No one is watching your every move.
Sure, maybe big brother is. Maybe the government is. Maybe the person that’s got a serious crush/obsession with you is. But the real truth is that unless you’re Barack Obama or a celebrity on par with him, no one really cares that your latest Instagram would have looked better with a different filter.
Social media has turned the millennial generation into an intensely self-conscious group of smartphone-wielding youth. Every update, photo, tweet, blog post (even this one) is crafted with a keen sense of self-perception. Posting something on the Internet is never personal, no matter how strong your privacy settings might be. Why would you publish something online if you didn’t want anyone to see it? That’s not even a rhetorical question. The truth is, you wouldn’t—even in the days of updating your LiveJournal or Xanga (already strangely archaic), you still positioned your words with the distinct notion that someone, anyone might read it.
The philosophical notion of the “other” is at the center of social media self-censorship. It’s something of a complex idea that’s been discussed and dissected by plenty of scholars more intelligent than a pop culture blogger, so let’s keep it simple here. Basically, everyone has their own sense of self, which is shaped and validated by a sense of the other—by acknowledging that there are others around you that may perceive you in some way, you’re confirming your own identity as tangible and real.
Social media has taken the concept of the other and pushed it into overdrive. Before, the other helped us form social identities and groups we like to associate with in a very physical sense. Now, with Facebook, Twitter, Instagram, and a slew of other networks, baseline metrics have been attached to the number of people who see a given online post in the form of friends, followers, or fans. In many ways, this is much more intense than, in the most primal terms, walking out of your house and conducting yourself a certain way as you went to the mall to meet up with friends. It’s Fast Times at Ridgemont High on steroids.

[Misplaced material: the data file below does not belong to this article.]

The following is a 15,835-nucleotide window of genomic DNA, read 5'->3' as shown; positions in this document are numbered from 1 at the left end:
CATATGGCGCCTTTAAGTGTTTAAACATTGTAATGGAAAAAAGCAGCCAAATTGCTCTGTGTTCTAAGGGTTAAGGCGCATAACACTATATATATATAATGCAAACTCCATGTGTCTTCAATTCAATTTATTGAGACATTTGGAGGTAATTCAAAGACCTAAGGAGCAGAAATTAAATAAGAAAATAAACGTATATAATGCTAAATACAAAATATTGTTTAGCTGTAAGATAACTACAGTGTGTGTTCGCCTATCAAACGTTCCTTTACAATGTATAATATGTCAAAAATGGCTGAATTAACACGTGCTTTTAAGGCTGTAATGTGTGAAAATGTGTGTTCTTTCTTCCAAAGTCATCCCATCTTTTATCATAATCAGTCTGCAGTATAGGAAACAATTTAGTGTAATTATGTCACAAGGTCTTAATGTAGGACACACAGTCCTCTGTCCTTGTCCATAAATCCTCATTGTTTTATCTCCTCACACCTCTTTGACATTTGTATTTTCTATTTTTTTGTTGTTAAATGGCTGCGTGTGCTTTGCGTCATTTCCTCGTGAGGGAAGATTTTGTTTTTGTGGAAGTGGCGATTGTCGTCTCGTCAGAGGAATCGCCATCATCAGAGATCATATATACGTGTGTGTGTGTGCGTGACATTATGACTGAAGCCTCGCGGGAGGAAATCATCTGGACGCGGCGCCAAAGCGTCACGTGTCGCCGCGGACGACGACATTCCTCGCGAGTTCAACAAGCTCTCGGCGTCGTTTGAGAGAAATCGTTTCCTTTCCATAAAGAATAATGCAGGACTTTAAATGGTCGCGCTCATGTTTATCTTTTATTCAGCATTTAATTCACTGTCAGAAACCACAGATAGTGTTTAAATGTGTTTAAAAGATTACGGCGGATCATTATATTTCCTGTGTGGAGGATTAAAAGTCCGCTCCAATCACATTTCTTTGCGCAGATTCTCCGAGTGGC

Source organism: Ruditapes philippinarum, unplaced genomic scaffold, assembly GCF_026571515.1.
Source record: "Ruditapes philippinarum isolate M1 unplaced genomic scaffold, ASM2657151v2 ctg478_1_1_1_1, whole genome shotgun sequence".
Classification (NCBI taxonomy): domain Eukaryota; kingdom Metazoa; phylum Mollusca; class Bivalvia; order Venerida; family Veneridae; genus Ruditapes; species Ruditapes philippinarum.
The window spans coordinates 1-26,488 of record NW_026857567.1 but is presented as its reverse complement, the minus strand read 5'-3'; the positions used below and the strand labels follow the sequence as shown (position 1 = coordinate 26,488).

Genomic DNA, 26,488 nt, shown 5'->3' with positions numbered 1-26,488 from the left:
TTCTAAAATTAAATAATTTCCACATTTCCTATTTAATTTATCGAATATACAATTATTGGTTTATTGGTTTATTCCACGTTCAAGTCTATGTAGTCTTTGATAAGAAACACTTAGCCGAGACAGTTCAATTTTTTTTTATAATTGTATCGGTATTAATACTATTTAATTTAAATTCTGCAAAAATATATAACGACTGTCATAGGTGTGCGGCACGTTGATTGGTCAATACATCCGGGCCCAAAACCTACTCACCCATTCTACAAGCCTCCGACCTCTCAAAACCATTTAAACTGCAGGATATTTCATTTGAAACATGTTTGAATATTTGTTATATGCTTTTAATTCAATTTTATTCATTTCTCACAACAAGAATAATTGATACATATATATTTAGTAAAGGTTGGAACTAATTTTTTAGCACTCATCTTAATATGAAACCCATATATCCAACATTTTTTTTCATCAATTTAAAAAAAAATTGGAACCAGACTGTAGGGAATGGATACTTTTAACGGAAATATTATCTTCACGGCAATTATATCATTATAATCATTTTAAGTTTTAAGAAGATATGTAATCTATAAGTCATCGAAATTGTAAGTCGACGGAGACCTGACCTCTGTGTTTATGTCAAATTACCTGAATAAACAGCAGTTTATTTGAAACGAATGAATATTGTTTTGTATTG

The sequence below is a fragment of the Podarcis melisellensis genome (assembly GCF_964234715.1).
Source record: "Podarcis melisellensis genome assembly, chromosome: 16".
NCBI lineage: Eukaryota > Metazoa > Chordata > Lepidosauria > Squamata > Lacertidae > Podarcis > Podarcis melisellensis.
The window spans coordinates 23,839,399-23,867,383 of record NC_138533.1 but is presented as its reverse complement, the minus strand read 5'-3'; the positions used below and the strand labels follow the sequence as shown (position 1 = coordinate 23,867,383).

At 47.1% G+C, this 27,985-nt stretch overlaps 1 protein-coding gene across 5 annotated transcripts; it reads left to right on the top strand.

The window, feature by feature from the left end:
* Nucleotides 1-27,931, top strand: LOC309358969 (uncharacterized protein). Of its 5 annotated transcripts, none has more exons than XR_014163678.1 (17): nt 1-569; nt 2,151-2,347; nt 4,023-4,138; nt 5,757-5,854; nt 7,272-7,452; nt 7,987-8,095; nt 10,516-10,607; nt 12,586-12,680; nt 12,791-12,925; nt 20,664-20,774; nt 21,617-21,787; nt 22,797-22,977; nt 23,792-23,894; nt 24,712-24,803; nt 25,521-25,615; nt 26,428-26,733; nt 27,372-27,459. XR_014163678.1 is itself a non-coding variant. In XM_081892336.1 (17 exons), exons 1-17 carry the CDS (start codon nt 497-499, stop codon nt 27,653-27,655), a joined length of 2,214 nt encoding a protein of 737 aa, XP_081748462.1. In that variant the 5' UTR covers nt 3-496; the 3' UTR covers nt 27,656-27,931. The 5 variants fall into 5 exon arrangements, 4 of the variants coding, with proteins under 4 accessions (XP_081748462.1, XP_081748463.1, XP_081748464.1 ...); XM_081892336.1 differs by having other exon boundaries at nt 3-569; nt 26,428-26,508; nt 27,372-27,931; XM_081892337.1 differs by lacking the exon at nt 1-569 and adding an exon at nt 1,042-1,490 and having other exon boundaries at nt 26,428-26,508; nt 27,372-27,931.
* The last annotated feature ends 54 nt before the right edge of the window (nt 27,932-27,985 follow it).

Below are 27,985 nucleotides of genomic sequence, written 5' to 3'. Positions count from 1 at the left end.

All it takes to launch into this hyper-awareness is one online friend or follower. Take a look at any Twitter account with 100 followers. The tweets are generally posted as if there was an audience of thousands consuming them the second they enter the public view. Similarly, it’s probably not an exaggeration to say that over half of all blogs started still mention something along the lines of “no one’s ever going to read this probably, but I’m making this blog for myself and to write about the things I like. Finally started one!” Even that kind of message, designed for “myself” is written with the acute awareness that someone, maybe, secretly hopefully anyone, will read it.
When you add hashtags into the mix, this sense of the other balloons to epic proportions. Suddenly, instead of 100 followers maybe-but-probably-not seeing your tweet about misplacing the TV remote, there’s the potential of millions catching on just by attaching a #firstworldproblems to the end of it. This is just like the feeling that you’ve won $10,000 from a lottery-scratcher before you’ve even laid a coin or nail to it. Rich until proven otherwise. The possibilities, man.
Our natural inclination is to perceive such theoretical possibilities as reality when posting online. Ironically, that’s why the lives we curate on social media are an altogether skewed version of reality itself. We’re all putting our best selves forward online, whether that’s actively featuring the best pictures we can find of ourselves, or passive aggressively trying to move against that trend by posting rarely, quietly, and often in frustration toward the active bunch. Fittingly, everyone perceives what you post online differently, due to the outward projection of their own self and its relation to the other, including you.
We’re all in a mosh pot of self-consciousness and doubt. That’s why you should never strain yourself too hard to get the best angle for a selfie—the bottom line is everyone’s just as concerned with their own image, one way or another, to notice how concerned you are with yours. So go with the sepia filter and stop stressing about it.
Originally published by Thought Catalog at www.thoughtcatalog.com